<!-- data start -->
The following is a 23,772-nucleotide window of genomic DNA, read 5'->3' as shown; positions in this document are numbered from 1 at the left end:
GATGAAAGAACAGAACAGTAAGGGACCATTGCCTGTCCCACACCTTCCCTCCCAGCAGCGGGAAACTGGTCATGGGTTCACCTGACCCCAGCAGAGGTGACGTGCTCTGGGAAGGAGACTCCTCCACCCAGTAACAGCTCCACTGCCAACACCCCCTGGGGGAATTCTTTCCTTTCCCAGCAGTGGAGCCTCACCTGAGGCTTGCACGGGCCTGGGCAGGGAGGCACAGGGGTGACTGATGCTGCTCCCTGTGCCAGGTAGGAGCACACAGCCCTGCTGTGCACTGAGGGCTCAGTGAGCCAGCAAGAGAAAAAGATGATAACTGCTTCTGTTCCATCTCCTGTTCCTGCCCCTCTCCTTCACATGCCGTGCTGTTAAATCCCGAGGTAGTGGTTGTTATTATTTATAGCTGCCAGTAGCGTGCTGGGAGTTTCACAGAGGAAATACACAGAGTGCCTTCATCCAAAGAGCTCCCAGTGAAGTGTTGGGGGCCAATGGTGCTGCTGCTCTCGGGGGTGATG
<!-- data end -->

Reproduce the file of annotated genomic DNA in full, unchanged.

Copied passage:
The following is a 23,772-nucleotide window of genomic DNA, read 5'->3' as shown; positions in this document are numbered from 1 at the left end:
GATGAAAGAACAGAACAGTAAGGGACCATTGCCTGTCCCACACCTTCCCTCCCAGCAGCGGGAAACTGGTCATGGGTTCACCTGACCCCAGCAGAGGTGACGTGCTCTGGGAAGGAGACTCCTCCACCCAGTAACAGCTCCACTGCCAACACCCCCTGGGGGAATTCTTTCCTTTCCCAGCAGTGGAGCCTCACCTGAGGCTTGCACGGGCCTGGGCAGGGAGGCACAGGGGTGACTGATGCTGCTCCCTGTGCCAGGTAGGAGCACACAGCCCTGCTGTGCACTGAGGGCTCAGTGAGCCAGCAAGAGAAAAAGATGATAACTGCTTCTGTTCCATCTCCTGTTCCTGCCCCTCTCCTTCACATGCCGTGCTGTTAAATCCCGAGGTAGTGGTTGTTATTATTTATAGCTGCCAGTAGCGTGCTGGGAGTTTCACAGAGGAAATACACAGAGTGCCTTCATCCAAAGAGCTCCCAGTGAAGTGTTGGGGGCCAATGGTGCTGCTGCTCTCGGGGGTGATG